SAP Launches ‘Joule’ Generative AI Copilot For Its Enterprise Applications

The software developer giant will embed the new generative AI assistant within its operational applications and Business Technology Platform, rolling out the new capabilities through this year and into 2024.


SAP unveiled a new generative AI copilot Tuesday, a new offering the software giant will embed throughout the company’s enterprise cloud application portfolio to improve user productivity and drive better business outcomes.

The copilot, named Joule, will be built into SAP’s HR, finance, supply chain, procurement and customer experience applications, as well as within the SAP Business Technology Platform (BTP) that provides underlying functionality for SAP applications including data management and analytics, AI, application development, automation and integration.

SAP said the Joule copilot “builds on and enhances” SAP AI Business Services, AI models within BTP that are pre-trained on business-relevant data, automate and optimize business processes and add intelligence to SAP applications, according to the company.

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“With almost 300 million enterprise users around the world working regularly with cloud solutions from SAP, Joule has the power to redefine the way businesses – and the people who power them – work,” SAP CEO Christian Klein said in a statement. “Joule draws on SAP’s unique position at the nexus of business and technology and builds on our relevant, reliable, responsible approach to Business AI. Joule will know what you mean, not just what you say.”

This year has seen a wave of IT vendors developing generative AI copilots that help users more easily work with their software products. Microsoft, a backer of ChatGPT developer OpenAI, has been especially active in developing copilot technology for its Microsoft 365 personal productivity applications, Power BI data analytics platform, and Dynamics 365 business applications, among others.

SAP said more than 26,000 cloud customers currently have access to SAP Business AI across multiple scenarios and partner solutions.

SAP’s AI development efforts also include investments in AI startups: In July the company announced investments in Aleph Alpha, Anthropic and Cohere.

With Joule, users will be able to ask a question or frame a problem in plain language and the copilot will provide “proactive and contextualized insights” by drawing on data across the SAP portfolio and third-party sources, according to the SAP announcement. By quickly sorting through and contextualizing data from multiple systems, the copilot technology can “surface smarter insights” and help people “get work done faster and drive better business outcomes in a secure, compliant way.”

Joule, for example, can provide a manufacturer with sales performance insights by connecting sales and supply chain data that may reveal supply chain issues that hinder regional sales performance. In HR the copilot can write unbiased job descriptions and generate relevant candidate interview questions, the company said.

“We are a tech company, but our job is to build amazing business outcomes and let the technology disappear, because customers want a fantastic business outcome through a business application. That’s what we’re here for,” said Philipp Herzig, SAP senior vice president and head of cross product engineering & experience, during an online press conference to introduce Joule.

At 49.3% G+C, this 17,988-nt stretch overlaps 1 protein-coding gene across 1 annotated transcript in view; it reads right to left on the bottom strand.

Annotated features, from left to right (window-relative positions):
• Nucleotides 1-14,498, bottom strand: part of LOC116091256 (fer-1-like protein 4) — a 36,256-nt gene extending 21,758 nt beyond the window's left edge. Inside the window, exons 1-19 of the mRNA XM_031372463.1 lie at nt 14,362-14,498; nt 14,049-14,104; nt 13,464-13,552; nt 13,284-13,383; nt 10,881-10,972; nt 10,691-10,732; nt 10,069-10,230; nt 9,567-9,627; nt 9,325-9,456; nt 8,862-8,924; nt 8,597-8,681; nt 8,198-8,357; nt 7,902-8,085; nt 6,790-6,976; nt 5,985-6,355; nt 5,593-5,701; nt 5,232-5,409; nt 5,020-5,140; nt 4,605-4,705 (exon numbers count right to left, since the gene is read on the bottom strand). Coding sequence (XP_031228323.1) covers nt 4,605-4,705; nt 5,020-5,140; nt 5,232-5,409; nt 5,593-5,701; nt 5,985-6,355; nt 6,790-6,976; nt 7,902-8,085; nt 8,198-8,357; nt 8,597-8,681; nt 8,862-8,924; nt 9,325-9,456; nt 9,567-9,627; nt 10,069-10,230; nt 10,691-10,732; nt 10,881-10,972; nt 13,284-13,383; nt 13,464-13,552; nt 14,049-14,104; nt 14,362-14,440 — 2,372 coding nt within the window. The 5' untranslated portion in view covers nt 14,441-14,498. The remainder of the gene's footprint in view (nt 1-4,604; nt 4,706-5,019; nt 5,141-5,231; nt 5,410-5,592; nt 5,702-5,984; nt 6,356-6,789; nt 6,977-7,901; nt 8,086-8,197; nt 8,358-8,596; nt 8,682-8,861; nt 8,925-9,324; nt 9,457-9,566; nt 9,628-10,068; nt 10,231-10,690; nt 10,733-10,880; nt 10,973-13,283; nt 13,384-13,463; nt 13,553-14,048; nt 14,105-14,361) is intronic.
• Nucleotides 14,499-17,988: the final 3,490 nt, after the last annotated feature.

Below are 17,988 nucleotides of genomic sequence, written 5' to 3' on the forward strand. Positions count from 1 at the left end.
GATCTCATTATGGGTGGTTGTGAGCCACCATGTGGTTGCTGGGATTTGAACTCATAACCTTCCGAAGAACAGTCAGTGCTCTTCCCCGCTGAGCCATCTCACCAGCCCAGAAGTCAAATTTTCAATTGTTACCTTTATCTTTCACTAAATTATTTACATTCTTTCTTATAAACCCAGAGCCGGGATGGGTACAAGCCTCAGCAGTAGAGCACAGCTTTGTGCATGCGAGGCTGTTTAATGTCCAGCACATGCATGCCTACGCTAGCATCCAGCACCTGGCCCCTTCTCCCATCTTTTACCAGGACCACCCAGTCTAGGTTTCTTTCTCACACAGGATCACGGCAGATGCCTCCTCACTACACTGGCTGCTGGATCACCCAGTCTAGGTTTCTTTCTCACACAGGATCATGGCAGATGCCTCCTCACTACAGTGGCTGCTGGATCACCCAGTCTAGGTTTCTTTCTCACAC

Joule, named for the unit of work or energy, will first be available with the SAP SuccessFactors applications and the SAP Start site later this year, followed by availability for the SAP S/4HANA Cloud application set, public edition, in early 2024. That will be followed by availability for SAP Customer Experience and SAP Ariba applications, along with the Business Technology Platform.

SAP will provide additional updates on Joule at a number of upcoming events including SuccessConnect next week, the SAP Customer Experience LIVE event in late October and SAP TechEd in November.

While SAP offers its software for on-premises, hosted and cloud deployments, the company has recently generated some controversy by saying it will provide many of its latest technology innovations, including in such areas as AI and sustainability, only in its cloud software.

During the press conference Thomas Saueressig, member of the SAP Executive Board for SAP Product Engineering, said the customer experience provided by Joule “is only possible in the cloud” because it utilizes various technologies, data sources and large language models, and because cloud is the best way to deliver continuous innovation around AI.

In a recent interview with CRN, Karl Fahrbach, SAP chief partner officer, also emphasized the company’s emphasis on cloud applications for quickly delivering new innovations to customers.

“We want to make sure that we put the investments where we believe it’s going to be the best platform for the customers to grow, to realize value and to get the best out of this innovation,” he said. “This is why we’re putting all these innovations like AI capabilities, like the Green Ledger [sustainability solution] that we launched recently, in the cloud.”

And he said that’s why SAP partners should be focused on providing cloud services to clients, “because that’s going to be the best for the customers and, obviously, the best for the partners as well. That’s what the future is.”